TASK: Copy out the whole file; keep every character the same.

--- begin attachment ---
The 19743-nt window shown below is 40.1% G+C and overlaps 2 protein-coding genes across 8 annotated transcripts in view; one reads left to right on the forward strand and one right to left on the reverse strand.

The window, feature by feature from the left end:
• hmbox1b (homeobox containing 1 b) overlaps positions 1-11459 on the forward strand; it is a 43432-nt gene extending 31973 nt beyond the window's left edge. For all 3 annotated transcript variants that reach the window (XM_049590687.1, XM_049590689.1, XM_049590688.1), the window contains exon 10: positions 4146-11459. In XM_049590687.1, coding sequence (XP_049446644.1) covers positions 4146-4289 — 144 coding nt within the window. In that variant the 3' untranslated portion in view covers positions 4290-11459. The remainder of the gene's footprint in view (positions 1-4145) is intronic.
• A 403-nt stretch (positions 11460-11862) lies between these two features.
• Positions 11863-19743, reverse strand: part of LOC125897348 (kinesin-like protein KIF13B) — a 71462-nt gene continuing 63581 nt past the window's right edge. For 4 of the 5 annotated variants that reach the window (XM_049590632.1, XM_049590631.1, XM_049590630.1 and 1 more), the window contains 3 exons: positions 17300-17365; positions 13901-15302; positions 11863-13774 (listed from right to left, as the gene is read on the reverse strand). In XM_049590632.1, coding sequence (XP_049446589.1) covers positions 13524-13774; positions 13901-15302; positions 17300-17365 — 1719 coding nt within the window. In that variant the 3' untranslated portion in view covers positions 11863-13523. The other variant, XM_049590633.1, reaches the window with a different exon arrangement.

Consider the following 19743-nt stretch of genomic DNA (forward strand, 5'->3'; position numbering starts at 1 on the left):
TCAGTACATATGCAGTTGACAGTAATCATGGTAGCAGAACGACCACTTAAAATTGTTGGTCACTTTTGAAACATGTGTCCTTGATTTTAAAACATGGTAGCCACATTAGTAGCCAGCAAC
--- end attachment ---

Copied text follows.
The 19743-nt window shown below is 40.1% G+C and overlaps 2 protein-coding genes across 8 annotated transcripts in view; one reads left to right on the forward strand and one right to left on the reverse strand.

The window, feature by feature from the left end:
• hmbox1b (homeobox containing 1 b) overlaps positions 1-11459 on the forward strand; it is a 43432-nt gene extending 31973 nt beyond the window's left edge. For all 3 annotated transcript variants that reach the window (XM_049590687.1, XM_049590689.1, XM_049590688.1), the window contains exon 10: positions 4146-11459. In XM_049590687.1, coding sequence (XP_049446644.1) covers positions 4146-4289 — 144 coding nt within the window. In that variant the 3' untranslated portion in view covers positions 4290-11459. The remainder of the gene's footprint in view (positions 1-4145) is intronic.
• A 403-nt stretch (positions 11460-11862) lies between these two features.
• Positions 11863-19743, reverse strand: part of LOC125897348 (kinesin-like protein KIF13B) — a 71462-nt gene continuing 63581 nt past the window's right edge. For 4 of the 5 annotated variants that reach the window (XM_049590632.1, XM_049590631.1, XM_049590630.1 and 1 more), the window contains 3 exons: positions 17300-17365; positions 13901-15302; positions 11863-13774 (listed from right to left, as the gene is read on the reverse strand). In XM_049590632.1, coding sequence (XP_049446589.1) covers positions 13524-13774; positions 13901-15302; positions 17300-17365 — 1719 coding nt within the window. In that variant the 3' untranslated portion in view covers positions 11863-13523. The other variant, XM_049590633.1, reaches the window with a different exon arrangement.

Consider the following 19743-nt stretch of genomic DNA (forward strand, 5'->3'; position numbering starts at 1 on the left):
TCAGTACATATGCAGTTGACAGTAATCATGGTAGCAGAACGACCACTTAAAATTGTTGGTCACTTTTGAAACATGTGTCCTTGATTTTAAAACATGGTAGCCACATTAGTAGCCAGCAAC